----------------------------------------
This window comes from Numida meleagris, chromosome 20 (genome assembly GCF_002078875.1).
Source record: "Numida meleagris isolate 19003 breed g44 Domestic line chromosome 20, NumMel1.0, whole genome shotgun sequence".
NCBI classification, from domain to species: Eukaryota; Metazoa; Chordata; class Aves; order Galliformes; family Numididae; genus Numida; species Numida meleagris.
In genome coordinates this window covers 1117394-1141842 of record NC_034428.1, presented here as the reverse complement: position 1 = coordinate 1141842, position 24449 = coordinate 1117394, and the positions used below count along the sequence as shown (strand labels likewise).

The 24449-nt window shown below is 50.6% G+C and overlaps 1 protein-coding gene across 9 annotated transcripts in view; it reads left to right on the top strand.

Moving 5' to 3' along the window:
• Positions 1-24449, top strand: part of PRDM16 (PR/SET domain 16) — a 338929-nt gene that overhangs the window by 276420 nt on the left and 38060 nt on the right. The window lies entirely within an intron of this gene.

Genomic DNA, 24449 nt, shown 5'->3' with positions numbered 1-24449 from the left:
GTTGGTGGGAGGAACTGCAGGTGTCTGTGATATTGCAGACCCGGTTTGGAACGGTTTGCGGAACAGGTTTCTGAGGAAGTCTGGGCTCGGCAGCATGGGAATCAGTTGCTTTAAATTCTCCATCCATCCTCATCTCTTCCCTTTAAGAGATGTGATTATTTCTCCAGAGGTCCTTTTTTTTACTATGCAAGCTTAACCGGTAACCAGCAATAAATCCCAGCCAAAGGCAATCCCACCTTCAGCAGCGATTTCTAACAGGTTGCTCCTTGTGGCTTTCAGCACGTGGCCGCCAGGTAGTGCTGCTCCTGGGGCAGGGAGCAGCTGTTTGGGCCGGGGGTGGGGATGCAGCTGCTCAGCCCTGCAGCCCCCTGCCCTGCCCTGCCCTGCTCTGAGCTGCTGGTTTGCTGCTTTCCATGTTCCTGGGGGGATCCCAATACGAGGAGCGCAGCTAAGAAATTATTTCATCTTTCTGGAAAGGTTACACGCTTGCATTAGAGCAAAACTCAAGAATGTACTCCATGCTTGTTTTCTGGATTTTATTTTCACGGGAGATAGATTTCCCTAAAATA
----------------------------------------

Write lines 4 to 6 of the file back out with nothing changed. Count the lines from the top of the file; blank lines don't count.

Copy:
In genome coordinates this window covers 1117394-1141842 of record NC_034428.1, presented here as the reverse complement: position 1 = coordinate 1141842, position 24449 = coordinate 1117394, and the positions used below count along the sequence as shown (strand labels likewise).

The 24449-nt window shown below is 50.6% G+C and overlaps 1 protein-coding gene across 9 annotated transcripts in view; it reads left to right on the top strand.

Moving 5' to 3' along the window: